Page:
Panel honors MLK’s legacy
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Panel honors MLK’s legacy

Dr. Dennis Edwards, religious studies professor Bill Hart, and Vivian Ihekoronye ’13 discuss the life and legacy of MLK in the CRSL on Tuesday. The panel was moderated by history professor Crystal Moten. Photo by Ally Kruper ’21.

50 years ago last Wednesday, Rev. Dr. Martin Luther King Jr. was shot dead while standing on the balcony of the Lorraine Motel in Memphis, Tennessee. He was 39 years old.

King was in Memphis to support black city sanitation workers striking over unequal pay and unsafe working conditions. The night before, King gave one of his most famous speeches – foreseeing his coming death, and promising that “we, as a people, will get to the promised land.”

On Tuesday April 3, Macalester’s departments of political science and religious studies, along with the legal studies program and the Center for Religious and Spiritual Life, hosted a panel to commemorate that speech and King’s life, while reflecting on his legacy and vision.

The panel, moderated by history professor Crystal Moten, included Dr. Dennis Edwards, the senior pastor at The Sanctuary church in Minneapolis, religious studies professor Bill Hart, and Vivian Ihekoronye ’13 – now a community organizer for the faith-based St. Paul political action group ISAIAH.

The evening was largely about venerating King the man, while decrying the construction and exploitation of his mythos by a country that has loved him far more dead than it ever did alive.

“King is an inconvenient hero,” Hart said. “By this society’s definition, he was a criminal. [He] disturbed our peace. He disrupted our reality. Racism is violence, and King was a provocateur… he made [racism] reveal itself.”

Religious studies professor Bill Hart speaks at the panel on the Rev. Dr. Martin Luther King Jr.’s legacy. Photo by Ally Kuper ’21.

Hart called King a “radical” and a “prophet” – comparing him favorably to another black American icon, President Barack Obama, whom he called a “pale, anodyne liberal… in the tradition of Bill Clinton.”

King, certainly, was not anodyne. He called the United States the “greatest purveyor of violence in the world” during the Vietnam War, and supported a universal basic income and guaranteed employment.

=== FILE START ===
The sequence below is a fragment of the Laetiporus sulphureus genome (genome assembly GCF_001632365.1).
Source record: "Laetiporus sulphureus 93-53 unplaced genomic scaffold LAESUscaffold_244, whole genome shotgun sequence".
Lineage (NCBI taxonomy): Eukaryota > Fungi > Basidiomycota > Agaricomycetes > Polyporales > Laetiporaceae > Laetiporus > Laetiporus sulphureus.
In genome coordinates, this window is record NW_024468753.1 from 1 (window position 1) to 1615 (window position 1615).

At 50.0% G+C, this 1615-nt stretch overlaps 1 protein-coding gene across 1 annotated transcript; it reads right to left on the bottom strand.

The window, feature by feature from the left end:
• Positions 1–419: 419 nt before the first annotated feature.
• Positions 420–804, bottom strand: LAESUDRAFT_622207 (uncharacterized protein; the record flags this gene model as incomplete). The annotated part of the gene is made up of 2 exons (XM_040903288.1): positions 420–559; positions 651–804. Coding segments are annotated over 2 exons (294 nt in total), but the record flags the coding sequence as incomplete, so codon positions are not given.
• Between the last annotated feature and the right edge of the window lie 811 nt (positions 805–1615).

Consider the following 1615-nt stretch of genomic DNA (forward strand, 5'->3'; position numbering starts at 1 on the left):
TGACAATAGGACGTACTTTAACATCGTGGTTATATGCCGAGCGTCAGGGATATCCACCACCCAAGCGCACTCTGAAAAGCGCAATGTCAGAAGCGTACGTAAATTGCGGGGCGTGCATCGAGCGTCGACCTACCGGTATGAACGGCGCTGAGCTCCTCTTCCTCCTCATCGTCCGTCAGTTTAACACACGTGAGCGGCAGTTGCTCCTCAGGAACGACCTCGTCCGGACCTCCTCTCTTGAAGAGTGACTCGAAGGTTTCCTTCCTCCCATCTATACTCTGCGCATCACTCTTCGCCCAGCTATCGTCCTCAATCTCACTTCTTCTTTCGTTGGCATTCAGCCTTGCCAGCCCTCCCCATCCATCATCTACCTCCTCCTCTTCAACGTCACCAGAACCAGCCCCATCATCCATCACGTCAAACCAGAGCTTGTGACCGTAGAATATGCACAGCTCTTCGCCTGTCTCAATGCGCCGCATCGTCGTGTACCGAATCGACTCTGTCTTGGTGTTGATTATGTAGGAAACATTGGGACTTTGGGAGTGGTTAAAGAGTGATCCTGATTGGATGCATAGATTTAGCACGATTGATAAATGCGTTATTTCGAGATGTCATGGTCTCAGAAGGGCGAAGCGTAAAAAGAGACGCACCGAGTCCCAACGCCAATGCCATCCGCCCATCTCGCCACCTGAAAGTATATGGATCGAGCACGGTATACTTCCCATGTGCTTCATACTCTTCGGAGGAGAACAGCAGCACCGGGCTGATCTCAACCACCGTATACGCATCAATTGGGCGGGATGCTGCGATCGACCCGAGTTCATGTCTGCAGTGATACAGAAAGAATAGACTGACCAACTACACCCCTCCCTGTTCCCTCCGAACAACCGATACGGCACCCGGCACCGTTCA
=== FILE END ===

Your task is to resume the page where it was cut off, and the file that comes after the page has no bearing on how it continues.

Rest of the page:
For Ihekoronye, the oldest of six children born to Nigerian immigrant parents in St. Paul, the experience of poverty – which King spent the last years of his life trying to eradicate – was nearly overwhelming.

“Growing up, I experienced deep poverty,” Ihekoronye said. “My dad was working 16-hour shifts, and every day, the experience and violence of poverty was something that I had to grapple with. It was kind of like a cage.

“I came to the conclusion that, with the experience of poverty and the experience of racism, I felt like the only options I had in this life were to be saved by white people or to serve them,” she continued.

After Macalester, Ihekoronye turned to organizing, calling it a “different way of being in community”

“That’s something that MLK strived for – that he demanded,” she said. “That there had to be a different reality.”

The fight for that reality is, clearly, ongoing. The irony is that King has increasingly been deployed by the very forces that are trying to prevent his vision for America from coming to fruition.

“We saw it in the Super Bowl commercial that co-opted King’s image to sell Dodge Ram trucks,” Edwards, a Cornell graduate who arrived in Minnesota via Brooklyn and Washington D.C., said. “There’s this sense of really squelching the powerfully transformative voice that King brought.”

Indeed, on Wednesday morning, Vice President Mike Pence tweeted that the King’s death “did not stop his immortal words, his courageous example and his faith from inspiring generations of Americans. Today we honor the man and the Dream.”